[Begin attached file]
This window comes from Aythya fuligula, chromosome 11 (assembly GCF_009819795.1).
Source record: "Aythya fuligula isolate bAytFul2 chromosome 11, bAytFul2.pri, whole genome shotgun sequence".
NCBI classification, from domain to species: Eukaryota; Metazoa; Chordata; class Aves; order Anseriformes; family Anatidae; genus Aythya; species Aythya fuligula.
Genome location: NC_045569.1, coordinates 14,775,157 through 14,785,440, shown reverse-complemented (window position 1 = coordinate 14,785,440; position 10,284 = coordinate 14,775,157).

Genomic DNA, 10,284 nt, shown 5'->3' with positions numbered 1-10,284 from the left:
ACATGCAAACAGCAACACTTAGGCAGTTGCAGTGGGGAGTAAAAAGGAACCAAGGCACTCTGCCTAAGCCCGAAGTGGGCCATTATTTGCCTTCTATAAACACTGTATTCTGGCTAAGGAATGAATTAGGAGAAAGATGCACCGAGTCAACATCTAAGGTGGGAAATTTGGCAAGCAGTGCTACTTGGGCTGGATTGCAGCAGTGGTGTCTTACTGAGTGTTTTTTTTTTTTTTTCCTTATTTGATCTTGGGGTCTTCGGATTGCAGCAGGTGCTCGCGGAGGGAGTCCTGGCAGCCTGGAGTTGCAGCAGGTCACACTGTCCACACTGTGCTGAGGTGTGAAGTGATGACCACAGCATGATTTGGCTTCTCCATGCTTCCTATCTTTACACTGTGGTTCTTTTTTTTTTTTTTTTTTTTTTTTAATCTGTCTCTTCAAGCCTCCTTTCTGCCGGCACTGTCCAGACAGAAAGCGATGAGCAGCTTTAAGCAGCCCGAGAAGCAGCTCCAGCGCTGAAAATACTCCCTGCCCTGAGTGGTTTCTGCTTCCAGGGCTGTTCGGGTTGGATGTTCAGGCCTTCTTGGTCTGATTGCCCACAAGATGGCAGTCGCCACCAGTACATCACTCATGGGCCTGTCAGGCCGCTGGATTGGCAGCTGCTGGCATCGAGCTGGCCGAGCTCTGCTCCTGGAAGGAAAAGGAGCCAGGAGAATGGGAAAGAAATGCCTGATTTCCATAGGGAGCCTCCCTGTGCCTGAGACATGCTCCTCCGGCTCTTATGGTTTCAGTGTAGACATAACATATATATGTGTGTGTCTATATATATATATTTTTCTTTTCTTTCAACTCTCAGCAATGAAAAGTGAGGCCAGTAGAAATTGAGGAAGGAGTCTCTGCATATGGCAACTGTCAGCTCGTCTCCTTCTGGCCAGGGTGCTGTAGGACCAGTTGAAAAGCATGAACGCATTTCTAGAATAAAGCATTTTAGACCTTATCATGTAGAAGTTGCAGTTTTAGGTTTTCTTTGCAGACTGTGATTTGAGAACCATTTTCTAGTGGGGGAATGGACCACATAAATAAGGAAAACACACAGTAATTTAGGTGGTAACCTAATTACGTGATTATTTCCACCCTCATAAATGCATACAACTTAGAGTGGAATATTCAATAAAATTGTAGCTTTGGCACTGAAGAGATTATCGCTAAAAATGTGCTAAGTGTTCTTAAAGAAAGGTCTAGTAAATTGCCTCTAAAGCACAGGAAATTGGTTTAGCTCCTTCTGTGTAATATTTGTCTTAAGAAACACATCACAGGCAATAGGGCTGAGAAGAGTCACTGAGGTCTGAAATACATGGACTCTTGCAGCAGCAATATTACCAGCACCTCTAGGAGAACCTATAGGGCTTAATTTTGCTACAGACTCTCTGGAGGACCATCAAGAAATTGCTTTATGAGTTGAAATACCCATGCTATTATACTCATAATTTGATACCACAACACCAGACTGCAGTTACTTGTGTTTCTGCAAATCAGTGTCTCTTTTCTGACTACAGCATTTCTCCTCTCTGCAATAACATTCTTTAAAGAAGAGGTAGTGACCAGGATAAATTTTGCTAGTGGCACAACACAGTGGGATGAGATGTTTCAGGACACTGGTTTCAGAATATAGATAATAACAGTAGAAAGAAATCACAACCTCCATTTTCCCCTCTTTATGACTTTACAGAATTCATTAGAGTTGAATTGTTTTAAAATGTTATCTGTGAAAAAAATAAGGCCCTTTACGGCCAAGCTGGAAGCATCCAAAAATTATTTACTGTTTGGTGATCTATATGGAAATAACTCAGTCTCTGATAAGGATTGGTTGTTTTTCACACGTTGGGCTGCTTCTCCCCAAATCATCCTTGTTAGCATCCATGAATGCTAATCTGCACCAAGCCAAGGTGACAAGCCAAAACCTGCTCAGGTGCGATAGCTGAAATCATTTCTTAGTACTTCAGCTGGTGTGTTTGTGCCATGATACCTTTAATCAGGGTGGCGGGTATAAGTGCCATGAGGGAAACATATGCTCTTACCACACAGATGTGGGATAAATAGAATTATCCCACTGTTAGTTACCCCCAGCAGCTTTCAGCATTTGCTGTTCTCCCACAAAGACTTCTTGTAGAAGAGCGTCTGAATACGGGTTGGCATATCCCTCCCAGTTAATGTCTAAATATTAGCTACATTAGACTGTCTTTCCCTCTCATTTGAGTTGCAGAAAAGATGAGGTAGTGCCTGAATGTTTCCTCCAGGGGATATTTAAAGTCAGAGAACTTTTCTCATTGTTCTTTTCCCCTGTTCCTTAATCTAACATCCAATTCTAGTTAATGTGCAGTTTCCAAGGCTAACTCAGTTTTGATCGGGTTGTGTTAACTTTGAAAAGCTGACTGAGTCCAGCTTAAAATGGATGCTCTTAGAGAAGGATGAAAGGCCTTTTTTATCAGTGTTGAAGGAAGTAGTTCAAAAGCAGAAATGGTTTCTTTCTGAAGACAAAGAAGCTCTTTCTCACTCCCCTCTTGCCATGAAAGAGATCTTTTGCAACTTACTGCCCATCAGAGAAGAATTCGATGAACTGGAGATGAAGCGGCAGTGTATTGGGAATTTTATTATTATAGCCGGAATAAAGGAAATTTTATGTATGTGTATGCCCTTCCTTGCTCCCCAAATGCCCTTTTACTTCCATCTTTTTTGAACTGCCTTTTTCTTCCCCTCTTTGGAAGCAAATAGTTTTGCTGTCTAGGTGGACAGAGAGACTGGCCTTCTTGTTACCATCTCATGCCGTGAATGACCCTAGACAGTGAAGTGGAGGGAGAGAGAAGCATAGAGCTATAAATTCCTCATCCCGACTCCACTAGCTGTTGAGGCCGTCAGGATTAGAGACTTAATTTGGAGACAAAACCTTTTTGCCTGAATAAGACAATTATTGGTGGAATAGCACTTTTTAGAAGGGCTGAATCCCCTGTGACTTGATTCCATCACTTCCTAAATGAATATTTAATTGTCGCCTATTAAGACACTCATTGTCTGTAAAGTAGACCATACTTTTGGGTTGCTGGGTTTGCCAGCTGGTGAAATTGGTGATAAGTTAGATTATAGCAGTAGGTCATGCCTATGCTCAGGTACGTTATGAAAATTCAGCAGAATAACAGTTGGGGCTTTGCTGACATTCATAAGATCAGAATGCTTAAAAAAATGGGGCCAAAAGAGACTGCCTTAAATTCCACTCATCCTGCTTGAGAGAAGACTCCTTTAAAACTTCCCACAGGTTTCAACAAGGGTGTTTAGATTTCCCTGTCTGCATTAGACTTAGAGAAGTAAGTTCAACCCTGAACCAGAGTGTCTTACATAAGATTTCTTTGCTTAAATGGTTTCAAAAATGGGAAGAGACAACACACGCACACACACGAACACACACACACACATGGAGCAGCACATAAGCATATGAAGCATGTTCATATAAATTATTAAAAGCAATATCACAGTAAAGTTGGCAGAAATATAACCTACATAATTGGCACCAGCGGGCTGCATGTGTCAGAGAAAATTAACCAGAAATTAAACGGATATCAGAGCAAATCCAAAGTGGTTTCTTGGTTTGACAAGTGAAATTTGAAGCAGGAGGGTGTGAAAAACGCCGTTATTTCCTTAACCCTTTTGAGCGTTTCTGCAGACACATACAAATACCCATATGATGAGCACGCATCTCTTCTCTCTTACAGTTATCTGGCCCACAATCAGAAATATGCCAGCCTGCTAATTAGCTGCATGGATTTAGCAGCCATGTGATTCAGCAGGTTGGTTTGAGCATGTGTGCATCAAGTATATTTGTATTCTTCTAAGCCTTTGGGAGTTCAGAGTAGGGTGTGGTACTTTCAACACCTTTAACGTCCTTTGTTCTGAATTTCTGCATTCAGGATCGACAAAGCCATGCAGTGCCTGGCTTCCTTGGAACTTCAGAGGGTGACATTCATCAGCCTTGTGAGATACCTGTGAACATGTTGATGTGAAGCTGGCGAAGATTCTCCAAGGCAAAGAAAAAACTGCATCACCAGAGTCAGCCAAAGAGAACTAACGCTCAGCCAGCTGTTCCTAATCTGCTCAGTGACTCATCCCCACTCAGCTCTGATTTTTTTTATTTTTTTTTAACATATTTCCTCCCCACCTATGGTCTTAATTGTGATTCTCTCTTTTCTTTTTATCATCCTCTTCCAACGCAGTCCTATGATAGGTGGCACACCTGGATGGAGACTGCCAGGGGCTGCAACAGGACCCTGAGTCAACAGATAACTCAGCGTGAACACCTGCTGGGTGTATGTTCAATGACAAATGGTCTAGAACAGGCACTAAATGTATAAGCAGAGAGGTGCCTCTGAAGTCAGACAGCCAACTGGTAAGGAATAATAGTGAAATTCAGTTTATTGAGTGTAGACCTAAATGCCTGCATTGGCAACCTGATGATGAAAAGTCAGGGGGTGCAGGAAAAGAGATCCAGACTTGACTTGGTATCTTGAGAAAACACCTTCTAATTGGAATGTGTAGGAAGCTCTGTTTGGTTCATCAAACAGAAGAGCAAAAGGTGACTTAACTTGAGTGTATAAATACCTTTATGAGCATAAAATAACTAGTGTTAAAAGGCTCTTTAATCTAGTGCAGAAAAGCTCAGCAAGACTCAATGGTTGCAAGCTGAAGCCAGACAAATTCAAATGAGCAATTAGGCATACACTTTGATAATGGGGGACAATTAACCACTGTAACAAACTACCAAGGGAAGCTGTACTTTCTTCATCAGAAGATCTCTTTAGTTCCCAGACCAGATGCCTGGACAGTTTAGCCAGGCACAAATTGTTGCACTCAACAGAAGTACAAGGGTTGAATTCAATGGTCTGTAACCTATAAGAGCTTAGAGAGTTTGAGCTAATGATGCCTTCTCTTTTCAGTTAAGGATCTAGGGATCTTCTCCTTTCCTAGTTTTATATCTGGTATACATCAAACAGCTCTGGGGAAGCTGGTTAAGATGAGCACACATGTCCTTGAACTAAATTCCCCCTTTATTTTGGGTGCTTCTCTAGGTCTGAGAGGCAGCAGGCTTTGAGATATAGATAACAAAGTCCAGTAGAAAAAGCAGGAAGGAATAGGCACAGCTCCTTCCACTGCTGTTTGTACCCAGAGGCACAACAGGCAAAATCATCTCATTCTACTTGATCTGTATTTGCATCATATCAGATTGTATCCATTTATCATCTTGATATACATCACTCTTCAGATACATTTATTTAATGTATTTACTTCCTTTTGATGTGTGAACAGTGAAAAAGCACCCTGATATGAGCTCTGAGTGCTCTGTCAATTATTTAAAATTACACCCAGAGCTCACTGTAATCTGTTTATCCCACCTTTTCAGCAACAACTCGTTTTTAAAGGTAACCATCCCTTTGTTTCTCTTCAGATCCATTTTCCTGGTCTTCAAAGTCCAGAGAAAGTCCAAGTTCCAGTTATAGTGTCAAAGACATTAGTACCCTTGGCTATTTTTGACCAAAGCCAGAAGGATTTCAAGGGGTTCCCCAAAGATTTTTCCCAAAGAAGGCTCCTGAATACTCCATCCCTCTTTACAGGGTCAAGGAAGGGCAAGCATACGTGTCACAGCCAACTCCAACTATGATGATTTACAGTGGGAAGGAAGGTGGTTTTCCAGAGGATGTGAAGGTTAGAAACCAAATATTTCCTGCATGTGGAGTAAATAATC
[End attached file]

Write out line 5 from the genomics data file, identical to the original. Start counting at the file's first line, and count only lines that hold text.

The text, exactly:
Genomic DNA, 10,284 nt, shown 5'->3' with positions numbered 1-10,284 from the left: